Starbucks Coffee announced that it will open its first café in Colombia next year with its first store in Bogota, Colombia’s capital city.
In Colombia, Starbucks will compete with chains such as Juan Valdez Cafe, whose parent company Procafecol was created in 2002 by the Colombian Coffee Growers Federation.
Colombia is not new to world’s largest coffee-shop operator, it has been buying coffee from Colombia for almost half a century.
Starbucks CEO, Howard Schultz, said: “Our long and proud history of buying and Colombian coffee and roasting dates back to 1971, when Starbucks was founded . From our humble beginnings in Pike Place Market in Seattle, Starbucks has always admired and respected the distinguished tradition of Colombia coffee. It’s an honour for us to bring the Starbucks Experience and the best Colombian coffee to this important and growing market.”
“This is long overdue,” Schultz said. “There is tremendous enthusiasm as we talk to people and walk the streets — most of these Colombian people we talked to have consumed Starbucks coffee somewhere else.”
Starbucks stores in Colombia will be operated through a partnership between two partners with whom the company has had a long-term relationship in Latin America: Alsea and Nutresa.
As Starbucks authorized partner for over 10 years in the region, Alsea operates more than 500 Starbucks stores in Mexico, Argentina and Chile.
Alsea, based in Mexico City, earlier this year acquired parts of Starbucks Argentina and Chile that it didn’t already own. Alsea also operates Domino’s Pizza Inc. (DPZ) and Burger King Worldwide Inc. (BKW) stores in Latin America. Grupo Nutresa, based in Medellin, Colombia, is the nation’s largest publicly traded food company.
Colcafé – a subsidiary of Nutresa, the largest food company in Colombia, – worked with Starbucks in the progress of VIA instant coffee and remains an innovative and strategic partner in the production and now in retail.
Starbucks says it has aggressive plans to open stores not only in Bogota, but in other major cities in Colombia over the next five years.
Starbucks is expanding to countries with growing middle classes to help boost sales. The Seattle-based company, which has about 8,000 cafes outside the U.S., opened its first locations in India in 2012 and Vietnam this year. In Colombia, Starbucks will compete with chains such as Juan Valdez Cafe, whose parent company Procafecol SA was created in 2002 by the Colombian Coffee Growers Federation.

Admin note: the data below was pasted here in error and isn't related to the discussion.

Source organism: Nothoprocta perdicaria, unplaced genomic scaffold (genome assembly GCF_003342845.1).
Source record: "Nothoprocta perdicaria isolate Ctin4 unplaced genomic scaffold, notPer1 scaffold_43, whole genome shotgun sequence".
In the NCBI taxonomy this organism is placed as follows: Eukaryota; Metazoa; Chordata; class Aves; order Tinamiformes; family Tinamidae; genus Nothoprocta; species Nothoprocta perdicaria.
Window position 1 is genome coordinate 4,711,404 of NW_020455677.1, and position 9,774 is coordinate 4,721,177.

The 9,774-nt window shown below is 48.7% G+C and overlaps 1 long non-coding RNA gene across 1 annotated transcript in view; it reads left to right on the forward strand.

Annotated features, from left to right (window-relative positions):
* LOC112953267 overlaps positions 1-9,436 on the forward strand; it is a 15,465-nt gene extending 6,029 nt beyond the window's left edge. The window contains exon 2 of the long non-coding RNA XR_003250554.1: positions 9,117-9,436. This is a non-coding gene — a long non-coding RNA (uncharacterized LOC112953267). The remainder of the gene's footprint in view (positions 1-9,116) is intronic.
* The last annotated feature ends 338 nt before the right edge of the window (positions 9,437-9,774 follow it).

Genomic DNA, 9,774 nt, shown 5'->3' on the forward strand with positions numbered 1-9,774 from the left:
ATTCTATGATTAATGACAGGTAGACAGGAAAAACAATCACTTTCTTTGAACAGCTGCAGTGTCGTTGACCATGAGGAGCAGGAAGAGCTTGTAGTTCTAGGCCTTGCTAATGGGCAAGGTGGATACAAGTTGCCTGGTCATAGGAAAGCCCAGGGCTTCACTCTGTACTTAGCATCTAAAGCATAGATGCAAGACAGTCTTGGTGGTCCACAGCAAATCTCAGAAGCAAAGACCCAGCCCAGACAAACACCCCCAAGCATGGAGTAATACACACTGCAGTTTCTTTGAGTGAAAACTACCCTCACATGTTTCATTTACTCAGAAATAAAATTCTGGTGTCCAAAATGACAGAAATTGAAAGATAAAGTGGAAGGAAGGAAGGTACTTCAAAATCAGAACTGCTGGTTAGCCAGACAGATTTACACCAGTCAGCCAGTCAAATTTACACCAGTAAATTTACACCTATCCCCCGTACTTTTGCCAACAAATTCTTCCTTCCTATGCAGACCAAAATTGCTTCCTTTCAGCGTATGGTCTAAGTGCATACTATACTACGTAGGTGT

Starbucks also is forming a pact with the U.S. Agency for International Development to invest $3 million to secure coffee quality and supply in certain regions of Colombia. Starbucks and USAID are each investing $1.5 million during the next three years for research to help small-plot coffee farmers in Colombia. The money will go to Starbucks’s farmer support center in Manizales to pay for agronomists to analyze soil and advise growers on factors that affect yield, such as climate, pests and fertilizers.
Colombia has been Starbucks’s largest or second-largest coffee-bean supplier in its 42-year history, Schultz said during an earlier interview. In 2012, Starbucks bought about 545 million pounds of coffee from 29 countries, about 27 percent more than it bought the previous year, according to the company’s annual global responsibility report.
Recently, the company has invested in countries where it buys beans to help secure supply and consistent quality as it opens more locations. Earlier this year, Starbucks bought a farm in Costa Rica to experiment with coffee varieties and expand its grower-support program.
Starbucks opened its first farmer support center in 2004 in Costa Rica. Last year, it opened branches in Colombia and China for agronomists to help local coffee growers improve the quality and size of their harvests. The cafe operator has said it wants to sell all ethically sourced coffee by 2015.
USAID has initiated other projects to help areas in Colombia affected by internal conflict, drug trafficking and violence. Last year, the government agency began working on a program to increase access to renewable energy in the South American nation.
Starbucks, which has about 19,200 stores worldwide, gained 34 percent this year through Aug. 23. The Standard & Poor’s 500 Index advanced 17 percent.